sonicLAB has updated its Cosmos? advanced stochastic synthesis instrument to version 1.2, bringing the software synth to Windows for the first time.
Here’s what’s new in Cosmosf:
Cosmosf v1.2 adds an additive synthesis engine. Up to 12 partials with individual amplitude and frequency settings are summed as one micro event waveform. The partials can play sine wave or sampled waveforms. Their amplitude and frequency distribution can be modulated by stochastic LineGen modulators.
300% performance improvement with optimized code.
Now available for Windows 7. (It may work on earlier version, but it has not been tested. A demo version is available.
Xitive Inc has released Stochastik Drum Machine, a full-featured drum machine app for the iPad with a difference. Stochastik lets you set a *probability* that a note will trigger for each step.
The demo video above, via danmusicstoke, demonstrates this with drum and bass and glitch patterns.
Over a thousand samples are included, from classic analog drum machines to acoustic jazz and rock kits. You can mix and match samples to create the perfect kit for each song. You can also import your own samples through iTunes File Sharing, email or the Dropbox iPad App.
Stochastik plays well with other apps. When you bounce your pattern to a wav file, it’s automatically put in the clipboard for pasting into other apps. With WIST, you can wirelessly sync with other devices. With background audio, you can let Stochastik lay down the beat while you use a synth.
The one key feature that’s missing in action, MIDI support, the developer say is ‘coming soon’.
Stochastik Drum Machine is $4.99 in the App Store. If you try it, let us know what you think of it!
SonicLab has introduced Cosmos? – a new software synth with a real-time ‘dynamic stochastic synthesis engine’.
Cosmosf is designed to explore what Sonic Lab calls ‘non-standard synthesis’:
Cosmos? is a real-time dynamic stochastic synthesis engine, which does generate sonic textures with a complex event distribution process.
Discrete sonic events of certain density are distributed in a time space with their onset time and duration parameter calculated with stochastic/deterministic functions. Each macro event defines the duration of a meso space, and the sub events are distributed inside it.
The overall goal of these functions is to achieve control on each event space and perform the process of change on the appropriate operation level. The user intervenes with the system in real-time by inputting a sound source or accessing different type of synthesis/modulation generators and by controlling the parameters for the sonic event distribution on different time scales.
Developer Maz & Kilgore has released Drum Toy, an iOS drum machine that uses probability and rules to create variety in its patterns.
Here’s what the developer has to say about Drum Toy:
Drum Toy uses an admittedly weird drum machine architecture and concept. You create basic loops using Drum Toy’s Every and Offset knobs, and then feather in the secret ingredient: Probability!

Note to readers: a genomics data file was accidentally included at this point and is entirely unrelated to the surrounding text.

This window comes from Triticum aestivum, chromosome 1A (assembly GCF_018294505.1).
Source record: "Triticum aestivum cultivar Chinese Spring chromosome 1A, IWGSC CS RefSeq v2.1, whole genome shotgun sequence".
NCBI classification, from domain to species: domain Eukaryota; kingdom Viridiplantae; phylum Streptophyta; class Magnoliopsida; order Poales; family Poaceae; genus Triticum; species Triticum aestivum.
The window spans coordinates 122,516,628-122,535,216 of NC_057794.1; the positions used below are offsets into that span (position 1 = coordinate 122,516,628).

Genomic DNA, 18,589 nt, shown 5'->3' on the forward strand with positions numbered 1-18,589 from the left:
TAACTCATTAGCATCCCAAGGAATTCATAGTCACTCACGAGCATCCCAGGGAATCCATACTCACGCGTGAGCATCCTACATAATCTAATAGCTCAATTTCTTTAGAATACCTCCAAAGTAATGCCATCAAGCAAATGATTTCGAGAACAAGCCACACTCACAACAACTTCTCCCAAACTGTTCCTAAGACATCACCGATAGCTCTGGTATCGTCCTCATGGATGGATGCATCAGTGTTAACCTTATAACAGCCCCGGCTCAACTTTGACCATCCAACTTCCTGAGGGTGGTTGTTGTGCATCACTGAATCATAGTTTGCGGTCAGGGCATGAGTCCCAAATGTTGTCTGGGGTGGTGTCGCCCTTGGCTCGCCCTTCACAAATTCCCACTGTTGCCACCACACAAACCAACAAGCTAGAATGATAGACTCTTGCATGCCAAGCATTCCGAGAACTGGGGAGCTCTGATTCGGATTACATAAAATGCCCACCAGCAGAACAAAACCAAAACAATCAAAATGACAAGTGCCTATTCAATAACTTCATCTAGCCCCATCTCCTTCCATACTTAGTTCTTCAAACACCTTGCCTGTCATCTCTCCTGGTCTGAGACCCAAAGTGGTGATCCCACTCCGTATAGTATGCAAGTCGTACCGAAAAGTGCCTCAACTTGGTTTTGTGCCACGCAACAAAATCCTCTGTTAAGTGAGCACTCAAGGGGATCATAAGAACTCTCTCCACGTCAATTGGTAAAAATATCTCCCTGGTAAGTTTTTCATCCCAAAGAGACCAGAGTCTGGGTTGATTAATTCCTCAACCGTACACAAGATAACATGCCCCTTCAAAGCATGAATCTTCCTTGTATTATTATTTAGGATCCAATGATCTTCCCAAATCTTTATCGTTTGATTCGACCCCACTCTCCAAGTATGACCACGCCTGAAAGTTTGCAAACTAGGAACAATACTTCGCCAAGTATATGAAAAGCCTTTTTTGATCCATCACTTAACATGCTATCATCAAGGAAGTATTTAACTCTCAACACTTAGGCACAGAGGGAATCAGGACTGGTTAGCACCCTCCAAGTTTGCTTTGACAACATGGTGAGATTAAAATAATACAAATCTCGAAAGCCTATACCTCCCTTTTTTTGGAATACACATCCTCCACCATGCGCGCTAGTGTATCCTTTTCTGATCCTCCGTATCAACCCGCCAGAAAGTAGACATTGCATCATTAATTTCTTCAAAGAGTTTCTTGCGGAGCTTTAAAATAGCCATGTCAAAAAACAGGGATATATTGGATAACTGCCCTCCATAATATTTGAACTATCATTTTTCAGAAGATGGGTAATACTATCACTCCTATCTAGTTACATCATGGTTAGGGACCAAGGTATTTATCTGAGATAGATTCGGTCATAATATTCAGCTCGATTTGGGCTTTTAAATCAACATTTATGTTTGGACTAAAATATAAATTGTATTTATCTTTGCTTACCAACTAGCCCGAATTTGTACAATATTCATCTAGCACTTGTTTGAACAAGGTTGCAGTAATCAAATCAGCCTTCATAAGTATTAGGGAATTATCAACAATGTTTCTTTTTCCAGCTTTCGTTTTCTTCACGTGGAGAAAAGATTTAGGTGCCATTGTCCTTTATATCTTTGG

In a way, Drum Toy ‘thinks’ the way drummers do. Find the pocket, lay down the main groove and sprinkle lightly with a few tasty fills or variations here and there to keep things fresh. Drum Toy is set up to force certain beats while leaving others to just the right amount of chance. This simple mechanism yields a surprising array of personality.
Drum Toy – the world’s funkiest practice metronome.
In the interview, Archer talk extensively about what inspires him and the thoughts behind his electronic instruments:
Pattern generators are amazing. You just have to build an LFSR (linear feedback shift register) and play with it to realize these things just spew out aesthetic information, of however much complexity you desire, up to the point that you catch a glimpse of the beautiful horizon between repetition and randomness. Of course it?s impossible to generate random information with logic, but with digital feedback the patterns can become so complex that they appear random to humans.
The digital algorithms I use are simplified versions of cryptographic key generators. An encryption key ideally looks like noise. But, take this same information and design a filter to reduce it?s complexity, and you gain access to its insanely detailed sub-structure.
I?ve made a number of experimental circuits that make aesthetic output from digital feedback. The MuseWave (2005) synthesizes complex waveforms directly. The Bird Box sequencer (2008) plays linear drum patterns. The Fibonacci Generator (2009) is my favorite so far. It creates note sequences and glide information to control a monophonic analog synth.
I also used the Fibonacci Generator to synthesize vector graphics for video, above. It creates unreal, twisting animated pseudo-3D knots.